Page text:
Corporate Authorship, Film Adaptation, and Universal Pictures’ The Raven (1935)
by Kyle Edwards — Oakland University
November 27, 2007 – 04:01
The intentions and unique histories of filmmaking corporations are visible in the products they create. So it is with Universal Pictures’ The Raven (1935), a late entry in the horror cycle inaugurated by the company with Dracula (1931) and Frankenstein (1931) and, after Murders in the Rue Morgue (1932) and The Black Cat (1934), the third adaptation of Edgar Allen Poe by Universal in as many years. In each successive Poe adaptation, the biographical legend of the well-known author became more central components of plot, theme and character, while the narratives of the original literary works receded in importance. This pattern culminated in The Raven, in which a brilliant physician, Dr. Richard Vollin (Bela Lugosi), believes himself to be a spiritual descendent of Edgar Allen Poe due to his extraordinary intelligence, obsession with torture, and history of romantic disappointment, all traits Vollin believes he shares with the famous author. Insisting that he must avenge the wrongs against both Poe and himself and by so doing fulfill the posthumous wishes of the author (intentions that Vollin reads into the eponymous poem and other works), the psychotic physician attempts to execute an elaborate revenge fantasy using torture devices that he has meticulously reconstructed from descriptions contained in Poe short stories.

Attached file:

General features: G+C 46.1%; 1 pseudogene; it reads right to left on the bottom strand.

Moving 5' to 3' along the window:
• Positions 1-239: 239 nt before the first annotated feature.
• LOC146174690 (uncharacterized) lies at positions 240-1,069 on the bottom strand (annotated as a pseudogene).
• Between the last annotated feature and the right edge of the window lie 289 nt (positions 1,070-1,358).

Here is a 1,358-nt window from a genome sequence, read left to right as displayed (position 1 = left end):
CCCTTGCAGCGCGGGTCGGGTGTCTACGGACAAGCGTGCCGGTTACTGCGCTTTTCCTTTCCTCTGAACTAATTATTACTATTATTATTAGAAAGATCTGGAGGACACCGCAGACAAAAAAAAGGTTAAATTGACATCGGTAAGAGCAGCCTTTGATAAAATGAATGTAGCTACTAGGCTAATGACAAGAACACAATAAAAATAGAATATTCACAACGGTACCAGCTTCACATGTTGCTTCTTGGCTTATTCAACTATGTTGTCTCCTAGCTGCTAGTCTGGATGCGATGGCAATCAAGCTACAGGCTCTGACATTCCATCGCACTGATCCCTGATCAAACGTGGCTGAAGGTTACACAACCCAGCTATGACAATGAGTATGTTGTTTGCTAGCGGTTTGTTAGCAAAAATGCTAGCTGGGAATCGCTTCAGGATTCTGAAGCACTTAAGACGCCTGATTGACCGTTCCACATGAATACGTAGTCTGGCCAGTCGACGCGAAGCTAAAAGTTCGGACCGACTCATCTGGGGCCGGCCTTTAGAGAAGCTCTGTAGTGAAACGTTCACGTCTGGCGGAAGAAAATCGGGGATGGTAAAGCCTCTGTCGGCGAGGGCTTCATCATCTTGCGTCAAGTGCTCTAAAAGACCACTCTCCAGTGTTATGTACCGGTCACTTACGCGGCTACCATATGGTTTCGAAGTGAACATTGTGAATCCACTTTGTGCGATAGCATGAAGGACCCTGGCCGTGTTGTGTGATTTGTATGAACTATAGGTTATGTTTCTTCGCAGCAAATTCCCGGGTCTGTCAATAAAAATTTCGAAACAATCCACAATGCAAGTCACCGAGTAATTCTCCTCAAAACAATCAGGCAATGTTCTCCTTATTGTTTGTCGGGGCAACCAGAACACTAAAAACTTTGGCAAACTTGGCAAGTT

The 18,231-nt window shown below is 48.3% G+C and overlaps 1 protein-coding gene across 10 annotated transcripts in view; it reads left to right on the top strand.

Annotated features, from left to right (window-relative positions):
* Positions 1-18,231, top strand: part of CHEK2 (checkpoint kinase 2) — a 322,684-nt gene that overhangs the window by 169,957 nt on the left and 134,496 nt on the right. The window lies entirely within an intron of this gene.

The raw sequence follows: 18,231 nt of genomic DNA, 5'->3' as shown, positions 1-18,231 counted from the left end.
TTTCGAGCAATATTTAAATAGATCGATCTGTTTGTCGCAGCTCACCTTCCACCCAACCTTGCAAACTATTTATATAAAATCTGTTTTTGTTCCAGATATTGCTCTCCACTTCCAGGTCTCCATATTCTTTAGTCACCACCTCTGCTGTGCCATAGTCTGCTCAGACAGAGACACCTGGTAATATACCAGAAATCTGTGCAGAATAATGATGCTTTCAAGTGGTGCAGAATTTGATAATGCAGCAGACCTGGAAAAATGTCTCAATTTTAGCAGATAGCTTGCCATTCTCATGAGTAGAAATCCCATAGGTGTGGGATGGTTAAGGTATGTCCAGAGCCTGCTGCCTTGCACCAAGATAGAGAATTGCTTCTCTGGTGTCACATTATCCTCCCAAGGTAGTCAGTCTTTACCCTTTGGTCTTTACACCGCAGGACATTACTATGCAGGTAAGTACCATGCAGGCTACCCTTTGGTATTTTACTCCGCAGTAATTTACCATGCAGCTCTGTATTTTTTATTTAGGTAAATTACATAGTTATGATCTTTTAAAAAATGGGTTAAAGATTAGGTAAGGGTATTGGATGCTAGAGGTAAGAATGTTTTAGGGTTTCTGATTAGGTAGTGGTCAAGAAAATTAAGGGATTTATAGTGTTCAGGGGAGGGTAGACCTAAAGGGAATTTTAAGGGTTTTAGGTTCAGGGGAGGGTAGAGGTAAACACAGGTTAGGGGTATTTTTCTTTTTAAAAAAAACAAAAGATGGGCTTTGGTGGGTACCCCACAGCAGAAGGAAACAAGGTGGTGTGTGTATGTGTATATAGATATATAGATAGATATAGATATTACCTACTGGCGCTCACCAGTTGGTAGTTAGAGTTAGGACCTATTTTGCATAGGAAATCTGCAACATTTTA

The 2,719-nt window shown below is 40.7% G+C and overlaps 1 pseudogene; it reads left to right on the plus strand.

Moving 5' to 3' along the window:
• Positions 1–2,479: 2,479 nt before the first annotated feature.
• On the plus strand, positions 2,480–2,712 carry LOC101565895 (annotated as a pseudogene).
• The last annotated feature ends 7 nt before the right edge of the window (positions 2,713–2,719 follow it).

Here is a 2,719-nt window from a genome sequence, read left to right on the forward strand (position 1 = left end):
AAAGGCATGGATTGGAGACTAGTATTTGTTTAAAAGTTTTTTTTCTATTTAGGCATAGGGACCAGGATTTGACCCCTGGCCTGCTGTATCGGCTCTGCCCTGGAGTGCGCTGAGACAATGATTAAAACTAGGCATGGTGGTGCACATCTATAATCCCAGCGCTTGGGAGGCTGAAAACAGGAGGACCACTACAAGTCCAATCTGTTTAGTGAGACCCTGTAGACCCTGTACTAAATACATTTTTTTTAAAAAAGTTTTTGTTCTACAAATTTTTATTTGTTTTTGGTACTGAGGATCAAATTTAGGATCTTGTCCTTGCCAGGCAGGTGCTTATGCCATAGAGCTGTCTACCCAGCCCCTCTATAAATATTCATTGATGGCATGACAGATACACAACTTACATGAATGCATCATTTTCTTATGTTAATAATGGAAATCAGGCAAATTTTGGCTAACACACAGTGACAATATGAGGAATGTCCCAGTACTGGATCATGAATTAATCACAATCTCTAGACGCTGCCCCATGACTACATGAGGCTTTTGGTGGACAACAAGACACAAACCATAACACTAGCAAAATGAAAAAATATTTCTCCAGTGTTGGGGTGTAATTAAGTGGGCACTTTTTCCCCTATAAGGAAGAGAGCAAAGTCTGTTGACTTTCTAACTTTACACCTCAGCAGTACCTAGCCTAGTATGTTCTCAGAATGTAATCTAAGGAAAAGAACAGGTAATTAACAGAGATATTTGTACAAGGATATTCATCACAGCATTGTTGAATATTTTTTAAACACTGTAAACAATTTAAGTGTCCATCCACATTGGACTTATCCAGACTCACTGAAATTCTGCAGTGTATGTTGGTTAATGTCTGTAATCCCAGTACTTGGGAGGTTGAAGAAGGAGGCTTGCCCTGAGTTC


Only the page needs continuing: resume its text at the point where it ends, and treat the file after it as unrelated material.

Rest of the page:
As are the villains in all Universal horror films, Vollin is ultimately thwarted and the threat of violence he posed is eliminated, but The Raven nevertheless attempts to exert a lasting influence on the popular perception of Poe. The film depicts the author as a lovelorn, sadistic genius whose impulses and desires mimicked those contained in his poetry and fiction, and it projects Poe as a kind of founding father of the horror genre. Moreover, The Raven maintains that his literary works are riddled with scenes of betrayal and torture and, in a more harrowing possibility, possess the potential of transforming a curious reader into a homicidal maniac on the magnitude of Richard Vollin (thereby positioning the film’s producer as a trustworthy mediator between Poe and the moviegoer). In these ways, Universal absorbed Edgar Allen Poe’s oeuvre and image into the prevailing conventions and cultural associations of the horror genre and its ongoing corporate objectives.
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